The challenge for the future: how do we make pensions work?


MoneyPlus Features Team

18th September 2015 at 3:30pm

When Baroness Ros Altmann, the minister of state for pensions, spoke about dramatic changes in society this week, she highlighted the challenges we face as our population ages.

By 2022, she explained, there will be fewer under 50s and an extra 3.7 million people between the age of 50 and State Pension age.

Yet as people reach their 50s, fewer people stay in paid work – and the age when people are entitled to their State Pension is rising to cope with the fact that there are fewer younger people in work to sustain the ageing population.

Times are changing; we need to move with them

What this all means is a big challenge for the future: how do we make pensions work?

Auto-enrolment – where people automatically join their company pension scheme – is already making a difference. More young people are saving for their future.

What the statistics show is there’s a need to do more to make sure as many people as possible save so that they can have the retirement they want. And we’re all living longer, on average, so the need to have enough for what could be a 30-year retirement is now a very real consideration.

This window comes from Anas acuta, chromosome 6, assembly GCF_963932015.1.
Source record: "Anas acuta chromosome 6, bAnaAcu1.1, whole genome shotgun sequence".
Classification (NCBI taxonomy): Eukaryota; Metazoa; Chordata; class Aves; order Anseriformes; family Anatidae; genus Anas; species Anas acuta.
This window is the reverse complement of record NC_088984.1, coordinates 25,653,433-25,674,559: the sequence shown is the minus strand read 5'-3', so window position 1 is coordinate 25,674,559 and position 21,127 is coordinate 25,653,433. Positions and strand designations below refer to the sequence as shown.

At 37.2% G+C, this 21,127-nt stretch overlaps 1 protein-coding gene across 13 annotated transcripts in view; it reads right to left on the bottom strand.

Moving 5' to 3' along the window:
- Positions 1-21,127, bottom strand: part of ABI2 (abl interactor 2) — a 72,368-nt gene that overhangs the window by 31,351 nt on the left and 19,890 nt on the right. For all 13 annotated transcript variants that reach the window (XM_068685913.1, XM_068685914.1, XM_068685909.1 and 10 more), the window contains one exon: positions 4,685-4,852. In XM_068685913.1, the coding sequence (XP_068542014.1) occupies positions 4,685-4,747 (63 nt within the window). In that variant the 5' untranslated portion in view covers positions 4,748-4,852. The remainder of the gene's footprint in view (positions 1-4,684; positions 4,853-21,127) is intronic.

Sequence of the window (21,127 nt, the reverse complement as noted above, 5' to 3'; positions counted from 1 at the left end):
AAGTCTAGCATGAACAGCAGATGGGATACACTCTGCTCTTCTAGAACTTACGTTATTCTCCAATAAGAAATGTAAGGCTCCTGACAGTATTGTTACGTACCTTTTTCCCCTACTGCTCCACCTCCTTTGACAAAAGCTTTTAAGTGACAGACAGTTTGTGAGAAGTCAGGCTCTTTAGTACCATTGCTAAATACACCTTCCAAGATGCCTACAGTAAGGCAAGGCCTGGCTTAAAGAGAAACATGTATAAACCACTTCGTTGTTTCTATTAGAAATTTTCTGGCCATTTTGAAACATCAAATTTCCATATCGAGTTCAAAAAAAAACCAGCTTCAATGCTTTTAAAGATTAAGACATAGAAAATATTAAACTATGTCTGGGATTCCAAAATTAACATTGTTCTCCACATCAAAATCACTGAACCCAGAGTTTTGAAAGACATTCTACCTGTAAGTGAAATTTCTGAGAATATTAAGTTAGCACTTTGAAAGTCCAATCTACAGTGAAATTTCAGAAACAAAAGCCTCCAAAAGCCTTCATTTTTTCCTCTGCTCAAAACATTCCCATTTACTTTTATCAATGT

If you’re in your 50s, 60s, 70s or 80s and want to continue working, you should be able to because you want to, whether that’s full-time or a few hours a week, not because you need to.

With pension freedoms giving the over-55s more choice around accessing their pension savings, having the financial freedom to do what you want, when you want, is something many of us dream of.

It’s all about having enough savings to give you choices about how you want to live your life. Whether you want to retire at 55, travel the world for a few years, or work part-time; being able to rely on your pension savings can give you the financial freedom to make the choices you want.

A pension is an investment. Its value can go up or down and it may be worth less than you paid in. Investment returns aren’t guaranteed. The value of your investments can go up or down and may be worth less than what was paid in.

This blog and any responses are not financial advice.

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